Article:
One could hardly have imagined that once upon a time, as dot matrix printers hammered out an ink-soaked cloth ribbon onto flimsy paper, that one day we would be faced with the evolution of
The one storey
The construction industry is currently one of the world’s biggest users of resources; in the UK alone it accounts for 60% of all raw materials consumed. The concrete 3D printed house, the first of its kind within the EU, can be taken apart and reassembled elsewhere. To that end, the advantages offered by 3D printed buildings have been classified into a four-fold objective.
Sustainability: they offer a sustainable alternative to the traditional construction process, reducing material waste and allowing
Flexibility: they also offer greater flexibility in the building shape, allowing engineers and architects to generate more complex structures, such as double curved walls, at a lower cost. In addition, the process allows for on-site construction with few limitations regarding site location.
Affordability: 3D printing is less expensive than traditional construction due to the more efficient use of materials and to a more structured and faster building process.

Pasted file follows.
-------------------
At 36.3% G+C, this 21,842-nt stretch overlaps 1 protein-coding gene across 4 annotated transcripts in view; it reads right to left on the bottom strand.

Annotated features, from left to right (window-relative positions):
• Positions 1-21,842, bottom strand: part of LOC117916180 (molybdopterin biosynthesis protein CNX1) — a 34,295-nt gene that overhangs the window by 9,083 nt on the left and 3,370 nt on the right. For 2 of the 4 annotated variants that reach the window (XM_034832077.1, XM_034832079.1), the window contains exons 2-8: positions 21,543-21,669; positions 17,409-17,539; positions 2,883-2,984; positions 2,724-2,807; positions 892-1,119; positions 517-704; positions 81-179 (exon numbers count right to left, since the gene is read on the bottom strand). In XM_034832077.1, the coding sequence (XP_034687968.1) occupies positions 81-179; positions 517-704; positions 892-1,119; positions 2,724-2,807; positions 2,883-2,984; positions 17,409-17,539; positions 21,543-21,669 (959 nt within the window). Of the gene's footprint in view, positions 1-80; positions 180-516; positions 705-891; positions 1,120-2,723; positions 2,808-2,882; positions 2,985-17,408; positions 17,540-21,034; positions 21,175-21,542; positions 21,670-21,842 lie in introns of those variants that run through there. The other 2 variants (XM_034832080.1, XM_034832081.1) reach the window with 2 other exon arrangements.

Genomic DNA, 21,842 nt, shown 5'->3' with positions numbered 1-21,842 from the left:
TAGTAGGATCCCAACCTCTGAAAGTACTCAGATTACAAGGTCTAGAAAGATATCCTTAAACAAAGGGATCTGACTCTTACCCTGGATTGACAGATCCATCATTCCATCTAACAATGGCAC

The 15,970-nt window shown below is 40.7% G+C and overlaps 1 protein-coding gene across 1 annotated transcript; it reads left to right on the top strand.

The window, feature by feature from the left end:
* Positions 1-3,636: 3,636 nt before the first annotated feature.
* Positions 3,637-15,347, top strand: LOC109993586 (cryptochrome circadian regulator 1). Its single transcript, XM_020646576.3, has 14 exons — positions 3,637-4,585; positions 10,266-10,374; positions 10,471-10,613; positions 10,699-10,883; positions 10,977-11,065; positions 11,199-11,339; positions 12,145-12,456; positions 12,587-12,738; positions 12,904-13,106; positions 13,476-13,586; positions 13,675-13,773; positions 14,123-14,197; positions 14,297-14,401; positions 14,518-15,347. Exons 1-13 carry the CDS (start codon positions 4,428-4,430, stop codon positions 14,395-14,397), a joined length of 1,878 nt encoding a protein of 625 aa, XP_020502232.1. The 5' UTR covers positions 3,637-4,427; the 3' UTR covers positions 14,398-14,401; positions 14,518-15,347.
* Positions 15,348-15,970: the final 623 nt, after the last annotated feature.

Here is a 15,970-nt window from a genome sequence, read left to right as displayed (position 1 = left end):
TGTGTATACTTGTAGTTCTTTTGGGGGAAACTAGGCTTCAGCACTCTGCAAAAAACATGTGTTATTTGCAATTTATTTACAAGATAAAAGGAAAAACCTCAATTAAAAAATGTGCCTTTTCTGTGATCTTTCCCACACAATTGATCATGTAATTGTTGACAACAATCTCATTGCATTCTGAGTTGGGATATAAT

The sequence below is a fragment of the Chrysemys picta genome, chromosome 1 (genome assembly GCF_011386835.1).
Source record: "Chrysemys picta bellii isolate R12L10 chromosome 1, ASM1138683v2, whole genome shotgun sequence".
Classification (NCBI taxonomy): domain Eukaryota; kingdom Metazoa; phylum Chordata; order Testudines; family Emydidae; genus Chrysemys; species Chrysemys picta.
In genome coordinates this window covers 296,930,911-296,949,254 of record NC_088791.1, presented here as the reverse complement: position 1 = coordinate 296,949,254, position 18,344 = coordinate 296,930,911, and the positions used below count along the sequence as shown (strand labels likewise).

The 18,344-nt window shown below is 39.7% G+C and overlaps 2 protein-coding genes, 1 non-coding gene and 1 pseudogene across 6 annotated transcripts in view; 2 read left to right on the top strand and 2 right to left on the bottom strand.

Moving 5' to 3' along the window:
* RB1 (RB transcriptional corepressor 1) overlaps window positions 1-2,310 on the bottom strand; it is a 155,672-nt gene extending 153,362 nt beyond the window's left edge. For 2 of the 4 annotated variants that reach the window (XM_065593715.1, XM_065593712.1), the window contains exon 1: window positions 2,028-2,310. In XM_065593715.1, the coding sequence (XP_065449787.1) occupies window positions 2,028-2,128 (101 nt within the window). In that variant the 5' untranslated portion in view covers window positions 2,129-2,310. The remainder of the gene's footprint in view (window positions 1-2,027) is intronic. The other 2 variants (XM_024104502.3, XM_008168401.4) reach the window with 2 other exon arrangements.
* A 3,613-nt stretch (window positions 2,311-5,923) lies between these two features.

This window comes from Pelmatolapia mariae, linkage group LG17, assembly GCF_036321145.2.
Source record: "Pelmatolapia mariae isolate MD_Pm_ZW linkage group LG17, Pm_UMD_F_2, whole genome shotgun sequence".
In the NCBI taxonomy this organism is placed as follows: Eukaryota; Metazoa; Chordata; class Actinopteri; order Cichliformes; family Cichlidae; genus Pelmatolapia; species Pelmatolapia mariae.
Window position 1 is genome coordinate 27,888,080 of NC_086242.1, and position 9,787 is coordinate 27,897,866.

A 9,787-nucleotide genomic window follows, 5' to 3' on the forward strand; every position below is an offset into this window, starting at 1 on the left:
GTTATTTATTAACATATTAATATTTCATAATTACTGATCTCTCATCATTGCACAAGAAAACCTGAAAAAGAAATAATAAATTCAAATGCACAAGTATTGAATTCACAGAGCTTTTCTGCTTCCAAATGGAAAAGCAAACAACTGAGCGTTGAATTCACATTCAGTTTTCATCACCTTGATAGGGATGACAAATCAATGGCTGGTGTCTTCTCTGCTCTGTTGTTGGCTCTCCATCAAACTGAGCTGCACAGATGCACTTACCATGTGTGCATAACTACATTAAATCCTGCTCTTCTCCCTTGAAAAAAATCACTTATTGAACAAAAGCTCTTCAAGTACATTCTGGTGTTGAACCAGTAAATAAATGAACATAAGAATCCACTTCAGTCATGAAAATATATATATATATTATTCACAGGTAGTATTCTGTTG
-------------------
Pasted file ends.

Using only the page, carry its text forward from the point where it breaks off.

Accuracy: 3D printing offers a direct transfer of information from the 3D design model into construction operations, therefore it drastically reduces building inconsistencies and potential mistakes.
A robot from Cybe Construction was used to print the walls, while the roof, windows and doors were completed afterwards. Italcementi, one of the world’s largest cement suppliers, provided advice for the base concrete mix used during the printing operations.
“This building represents a milestone for 3D printing applied to construction. The industry is fast moving towards increased levels of automation. Robots are opening up a number of possibilities for realising the next generation of advanced buildings,” said Luca Stabile, Italian Building Practice Leader at Arup.
In a world rapidly starting to resemble science fiction, we may soon find automation resolves one of humanities desperate issues – housing. Housing for low income, housing for refugees, emergency housing, housing for those affected by natural disasters… The applications of this process are endless and incredibly exciting.
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